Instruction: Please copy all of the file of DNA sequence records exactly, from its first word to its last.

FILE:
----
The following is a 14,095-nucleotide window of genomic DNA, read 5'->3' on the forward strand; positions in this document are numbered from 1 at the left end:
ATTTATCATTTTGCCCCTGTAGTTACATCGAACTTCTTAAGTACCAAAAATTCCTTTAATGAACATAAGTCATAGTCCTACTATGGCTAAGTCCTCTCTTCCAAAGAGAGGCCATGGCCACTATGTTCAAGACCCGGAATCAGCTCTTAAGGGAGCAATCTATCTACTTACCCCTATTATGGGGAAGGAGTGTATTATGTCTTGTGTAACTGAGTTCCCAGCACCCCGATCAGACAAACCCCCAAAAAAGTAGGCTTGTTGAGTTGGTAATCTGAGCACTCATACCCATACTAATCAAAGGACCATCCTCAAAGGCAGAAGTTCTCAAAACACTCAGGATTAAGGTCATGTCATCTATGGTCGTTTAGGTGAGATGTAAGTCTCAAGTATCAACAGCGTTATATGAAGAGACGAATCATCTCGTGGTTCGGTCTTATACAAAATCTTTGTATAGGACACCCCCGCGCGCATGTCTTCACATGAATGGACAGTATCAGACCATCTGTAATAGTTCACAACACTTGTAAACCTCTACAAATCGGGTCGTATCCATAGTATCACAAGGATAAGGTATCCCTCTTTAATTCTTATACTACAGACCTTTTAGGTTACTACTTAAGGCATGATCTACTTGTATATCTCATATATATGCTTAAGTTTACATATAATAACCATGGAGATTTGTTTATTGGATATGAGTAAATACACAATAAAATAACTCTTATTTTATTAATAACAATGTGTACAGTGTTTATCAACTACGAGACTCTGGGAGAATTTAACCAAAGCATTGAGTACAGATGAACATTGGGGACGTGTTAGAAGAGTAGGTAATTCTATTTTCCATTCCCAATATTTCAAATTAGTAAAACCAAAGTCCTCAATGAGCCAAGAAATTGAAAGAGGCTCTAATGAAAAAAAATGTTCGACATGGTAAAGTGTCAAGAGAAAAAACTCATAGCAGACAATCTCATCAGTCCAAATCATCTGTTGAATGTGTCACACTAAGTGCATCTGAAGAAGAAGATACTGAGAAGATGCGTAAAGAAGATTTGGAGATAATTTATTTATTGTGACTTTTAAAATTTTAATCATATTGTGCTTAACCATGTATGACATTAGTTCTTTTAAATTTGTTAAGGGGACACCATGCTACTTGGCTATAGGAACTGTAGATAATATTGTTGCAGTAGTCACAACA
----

The following is a 14,095-nucleotide window of genomic DNA, read 5'->3' on the forward strand; positions in this document are numbered from 1 at the left end:
ATTTATCATTTTGCCCCTGTAGTTACATCGAACTTCTTAAGTACCAAAAATTCCTTTAATGAACATAAGTCATAGTCCTACTATGGCTAAGTCCTCTCTTCCAAAGAGAGGCCATGGCCACTATGTTCAAGACCCGGAATCAGCTCTTAAGGGAGCAATCTATCTACTTACCCCTATTATGGGGAAGGAGTGTATTATGTCTTGTGTAACTGAGTTCCCAGCACCCCGATCAGACAAACCCCCAAAAAAGTAGGCTTGTTGAGTTGGTAATCTGAGCACTCATACCCATACTAATCAAAGGACCATCCTCAAAGGCAGAAGTTCTCAAAACACTCAGGATTAAGGTCATGTCATCTATGGTCGTTTAGGTGAGATGTAAGTCTCAAGTATCAACAGCGTTATATGAAGAGACGAATCATCTCGTGGTTCGGTCTTATACAAAATCTTTGTATAGGACACCCCCGCGCGCATGTCTTCACATGAATGGACAGTATCAGACCATCTGTAATAGTTCACAACACTTGTAAACCTCTACAAATCGGGTCGTATCCATAGTATCACAAGGATAAGGTATCCCTCTTTAATTCTTATACTACAGACCTTTTAGGTTACTACTTAAGGCATGATCTACTTGTATATCTCATATATATGCTTAAGTTTACATATAATAACCATGGAGATTTGTTTATTGGATATGAGTAAATACACAATAAAATAACTCTTATTTTATTAATAACAATGTGTACAGTGTTTATCAACTACGAGACTCTGGGAGAATTTAACCAAAGCATTGAGTACAGATGAACATTGGGGACGTGTTAGAAGAGTAGGTAATTCTATTTTCCATTCCCAATATTTCAAATTAGTAAAACCAAAGTCCTCAATGAGCCAAGAAATTGAAAGAGGCTCTAATGAAAAAAAATGTTCGACATGGTAAAGTGTCAAGAGAAAAAACTCATAGCAGACAATCTCATCAGTCCAAATCATCTGTTGAATGTGTCACACTAAGTGCATCTGAAGAAGAAGATACTGAGAAGATGCGTAAAGAAGATTTGGAGATAATTTATTTATTGTGACTTTTAAAATTTTAATCATATTGTGCTTAACCATGTATGACATTAGTTCTTTTAAATTTGTTAAGGGGACACCATGCTACTTGGCTATAGGAACTGTAGATAATATTGTTGCAGTAGTCACAACA